Under Cover 

Of the arts, there's none more utilitarian than quilting. While a painting might brilliantly capture the reflection of the moon on a lake and a poem might reveal the emotional foundations of being human, neither will keep you warm in the dead of winter. Born out of necessity, historically the art of a quilt was secondary. Quilting was hardly ever art for art's sake.

That said, there are few things more stirring than a work of art that exists when it doesn't have to. The finest quilt-makers didn't have to make complex, beautifully geometric patches of color to keep their families alive, but they did.

One of the top quilt-makers in the South lives right here in the Bluff City, and now she has an exhibition of some of her best work at the Brooks. Hattie Childress' quilts combine the found-art whimsy of sewing together Crown Royal bags with the emotional sobriety of the civil rights movement. The expressive mechanics of quilting were often passed down as an oral tradition, from mothers to daughters and grandmothers to grandchildren. Childress herself was set on the quilted path by her grandmother. An innovator -- quoting the Bible, telling some of the history of the region's civil rights struggles and triumphs, and examining Southern sports and music, all as text on her fabrics -- Childress' works are a pleasure to behold. And they'll keep you from freezing during a long winter night.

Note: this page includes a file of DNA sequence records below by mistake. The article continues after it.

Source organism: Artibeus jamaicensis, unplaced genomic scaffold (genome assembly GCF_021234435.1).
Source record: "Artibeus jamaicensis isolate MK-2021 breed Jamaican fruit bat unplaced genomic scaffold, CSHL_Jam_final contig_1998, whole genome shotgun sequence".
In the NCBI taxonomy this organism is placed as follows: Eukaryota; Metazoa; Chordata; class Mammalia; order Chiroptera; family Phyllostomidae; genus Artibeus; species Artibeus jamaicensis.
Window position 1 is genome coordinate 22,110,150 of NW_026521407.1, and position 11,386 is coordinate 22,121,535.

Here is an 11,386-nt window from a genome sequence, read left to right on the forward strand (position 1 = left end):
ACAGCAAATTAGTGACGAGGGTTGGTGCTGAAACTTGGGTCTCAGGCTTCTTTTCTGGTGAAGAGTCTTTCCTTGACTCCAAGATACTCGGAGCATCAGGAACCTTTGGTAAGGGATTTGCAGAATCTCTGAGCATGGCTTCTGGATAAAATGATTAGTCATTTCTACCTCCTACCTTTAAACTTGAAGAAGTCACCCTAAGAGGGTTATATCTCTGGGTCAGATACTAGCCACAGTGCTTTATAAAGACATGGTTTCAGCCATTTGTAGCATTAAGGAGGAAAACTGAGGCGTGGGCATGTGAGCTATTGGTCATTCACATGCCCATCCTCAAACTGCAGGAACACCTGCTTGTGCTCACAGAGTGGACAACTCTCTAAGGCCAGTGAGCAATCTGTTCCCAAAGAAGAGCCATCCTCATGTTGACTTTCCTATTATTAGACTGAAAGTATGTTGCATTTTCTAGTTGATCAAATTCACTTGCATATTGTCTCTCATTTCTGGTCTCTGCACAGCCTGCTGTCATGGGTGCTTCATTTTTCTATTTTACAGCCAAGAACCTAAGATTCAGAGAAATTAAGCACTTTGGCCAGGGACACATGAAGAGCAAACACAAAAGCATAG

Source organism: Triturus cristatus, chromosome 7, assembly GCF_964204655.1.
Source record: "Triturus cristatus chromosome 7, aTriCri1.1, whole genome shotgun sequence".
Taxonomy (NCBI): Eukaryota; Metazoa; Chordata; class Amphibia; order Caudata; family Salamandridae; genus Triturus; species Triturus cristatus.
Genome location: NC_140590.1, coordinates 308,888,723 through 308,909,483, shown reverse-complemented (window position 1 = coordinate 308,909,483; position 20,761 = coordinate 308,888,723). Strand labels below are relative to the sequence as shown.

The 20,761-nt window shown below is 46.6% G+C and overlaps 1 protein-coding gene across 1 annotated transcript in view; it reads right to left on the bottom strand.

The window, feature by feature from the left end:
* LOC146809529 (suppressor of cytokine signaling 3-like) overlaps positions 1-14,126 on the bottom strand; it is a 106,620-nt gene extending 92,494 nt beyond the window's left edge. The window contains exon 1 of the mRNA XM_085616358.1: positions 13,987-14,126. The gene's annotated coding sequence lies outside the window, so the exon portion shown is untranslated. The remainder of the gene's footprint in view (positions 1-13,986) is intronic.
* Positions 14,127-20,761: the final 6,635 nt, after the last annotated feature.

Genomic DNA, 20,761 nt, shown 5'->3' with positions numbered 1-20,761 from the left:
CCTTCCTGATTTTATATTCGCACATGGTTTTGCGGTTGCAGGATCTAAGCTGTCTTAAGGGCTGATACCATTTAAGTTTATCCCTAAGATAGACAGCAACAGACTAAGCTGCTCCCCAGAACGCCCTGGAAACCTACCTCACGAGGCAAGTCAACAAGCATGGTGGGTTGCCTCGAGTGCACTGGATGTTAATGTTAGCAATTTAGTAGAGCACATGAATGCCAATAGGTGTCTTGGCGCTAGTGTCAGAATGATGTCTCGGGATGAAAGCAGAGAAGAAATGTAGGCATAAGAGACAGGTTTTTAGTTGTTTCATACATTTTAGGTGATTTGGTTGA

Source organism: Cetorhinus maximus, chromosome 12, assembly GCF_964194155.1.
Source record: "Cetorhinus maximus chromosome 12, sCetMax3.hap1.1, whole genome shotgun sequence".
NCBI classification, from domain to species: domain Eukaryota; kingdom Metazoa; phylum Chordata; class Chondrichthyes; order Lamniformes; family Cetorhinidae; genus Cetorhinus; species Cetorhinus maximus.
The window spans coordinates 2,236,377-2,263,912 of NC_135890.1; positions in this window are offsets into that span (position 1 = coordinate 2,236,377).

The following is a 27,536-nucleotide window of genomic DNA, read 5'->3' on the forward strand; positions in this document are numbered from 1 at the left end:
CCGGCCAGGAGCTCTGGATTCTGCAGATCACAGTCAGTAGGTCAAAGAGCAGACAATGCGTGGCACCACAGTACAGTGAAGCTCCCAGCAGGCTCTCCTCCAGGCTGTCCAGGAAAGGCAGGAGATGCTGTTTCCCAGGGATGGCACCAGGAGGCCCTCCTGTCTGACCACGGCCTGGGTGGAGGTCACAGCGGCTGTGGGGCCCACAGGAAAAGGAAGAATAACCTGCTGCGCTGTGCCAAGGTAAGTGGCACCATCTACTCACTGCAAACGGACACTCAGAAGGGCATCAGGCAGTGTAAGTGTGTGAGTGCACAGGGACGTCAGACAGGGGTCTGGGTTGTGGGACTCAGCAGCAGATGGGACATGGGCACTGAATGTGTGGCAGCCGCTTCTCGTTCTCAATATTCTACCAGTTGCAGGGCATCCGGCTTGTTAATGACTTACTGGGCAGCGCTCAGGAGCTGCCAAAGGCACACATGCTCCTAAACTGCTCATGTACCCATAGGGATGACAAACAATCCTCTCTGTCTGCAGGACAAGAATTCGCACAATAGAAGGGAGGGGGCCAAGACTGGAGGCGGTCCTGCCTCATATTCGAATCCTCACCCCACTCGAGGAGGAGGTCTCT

"Blocks and Pieces: Quilts by Hattie Childress" at the Memphis Brooks Museum of Art through August 20th

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